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   Milwaukee Area Lab
N144 W6466 Pioneer Rd
Cedarburg, WI 53012
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Tubing clamp failure
A 304 stainless steel tubing clamp prematurely failed in a residential installation, causing a leak and water damage. Synergy was hired to determine why the clamp failed. The clamp is designed to secure cross-linked polyethylene tubing around a barbed insert fitting to make a pressure tight seal in a potable water system. It’s installed with a special tool that crimps the pinch points of the clamp together. The subject clamp was first examined under the stereo microscope. In addition to corrosion deposits on certain areas of the clamp, extensive secondary cracking was found next to the main fracture, as well as cracking on other areas of the clamp. Click on the photos below to see full size images of these features photographed in the microscope.

The fracture surfaces were then examined under high magnification in the scanning electron microscope (SEM). An image of the fracture surface is shown below. The surface has facets with river-like branched steps or ledges, indicating a cleavage type brittle mode of fracture.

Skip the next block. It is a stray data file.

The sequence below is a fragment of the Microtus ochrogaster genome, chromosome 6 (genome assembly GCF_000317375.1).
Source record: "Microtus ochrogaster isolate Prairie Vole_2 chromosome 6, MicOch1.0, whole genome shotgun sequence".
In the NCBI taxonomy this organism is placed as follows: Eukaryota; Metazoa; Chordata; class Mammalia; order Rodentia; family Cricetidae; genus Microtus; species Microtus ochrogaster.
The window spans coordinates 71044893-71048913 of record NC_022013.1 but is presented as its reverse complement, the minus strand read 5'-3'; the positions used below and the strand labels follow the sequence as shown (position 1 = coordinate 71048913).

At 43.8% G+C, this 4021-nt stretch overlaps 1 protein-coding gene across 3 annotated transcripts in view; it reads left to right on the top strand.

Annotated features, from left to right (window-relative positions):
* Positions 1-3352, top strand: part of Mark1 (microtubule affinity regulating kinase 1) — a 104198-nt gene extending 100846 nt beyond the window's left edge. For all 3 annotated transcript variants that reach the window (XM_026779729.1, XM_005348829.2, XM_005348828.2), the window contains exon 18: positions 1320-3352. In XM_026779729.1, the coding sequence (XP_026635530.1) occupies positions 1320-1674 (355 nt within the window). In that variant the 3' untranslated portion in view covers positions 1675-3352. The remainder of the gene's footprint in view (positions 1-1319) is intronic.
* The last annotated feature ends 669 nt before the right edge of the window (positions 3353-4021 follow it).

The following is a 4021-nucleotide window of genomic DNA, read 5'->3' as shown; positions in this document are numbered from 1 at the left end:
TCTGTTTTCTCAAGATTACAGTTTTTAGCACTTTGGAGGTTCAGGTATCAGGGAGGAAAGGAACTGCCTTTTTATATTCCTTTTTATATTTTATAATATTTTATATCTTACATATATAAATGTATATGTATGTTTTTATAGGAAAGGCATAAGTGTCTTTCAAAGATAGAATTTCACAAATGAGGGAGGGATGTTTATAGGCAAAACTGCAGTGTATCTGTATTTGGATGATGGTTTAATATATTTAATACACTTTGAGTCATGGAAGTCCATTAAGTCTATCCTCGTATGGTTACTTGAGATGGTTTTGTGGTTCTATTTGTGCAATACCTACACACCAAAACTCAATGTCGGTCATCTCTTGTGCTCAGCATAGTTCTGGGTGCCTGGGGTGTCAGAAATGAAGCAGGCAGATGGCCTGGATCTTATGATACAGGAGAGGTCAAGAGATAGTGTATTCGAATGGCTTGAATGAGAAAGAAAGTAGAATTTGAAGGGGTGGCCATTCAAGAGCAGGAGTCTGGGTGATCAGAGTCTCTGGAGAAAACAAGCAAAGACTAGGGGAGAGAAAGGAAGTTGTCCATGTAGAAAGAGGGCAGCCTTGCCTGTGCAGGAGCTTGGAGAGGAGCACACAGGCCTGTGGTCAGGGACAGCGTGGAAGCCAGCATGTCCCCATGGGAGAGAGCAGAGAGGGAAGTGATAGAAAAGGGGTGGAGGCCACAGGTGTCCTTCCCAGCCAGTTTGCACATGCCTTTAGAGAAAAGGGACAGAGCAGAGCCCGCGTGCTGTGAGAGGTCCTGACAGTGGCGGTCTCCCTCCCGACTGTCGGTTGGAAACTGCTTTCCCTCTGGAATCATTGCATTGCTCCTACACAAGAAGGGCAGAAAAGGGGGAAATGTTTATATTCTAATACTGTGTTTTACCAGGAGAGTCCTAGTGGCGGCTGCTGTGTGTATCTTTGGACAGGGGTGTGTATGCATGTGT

When the clamp was in the SEM, energy dispersive spectroscopy (EDS) was done on the clamp base meatal and corrosion products. One of the elements detected in the corrosion products was chlorine. The failure was determined to be caused by Stress Corrosion Cracking (SCC), which results from the combination of a particular environment, tensile stress in the part, and an alloy that is susceptible to SCC. The clamp was made from stainless steel type 304, which is well documented as being particularly susceptible to SCC in chloride environments, including an evaporated concentrations in the air. In this case, the clamp had been installed inside a wall on piping that fed a bathroom sink. It was later discovered that the residence also contained an indoor swimming pool, which is a competent source of evaporated chlorides in the ambient air.         
 

 


  

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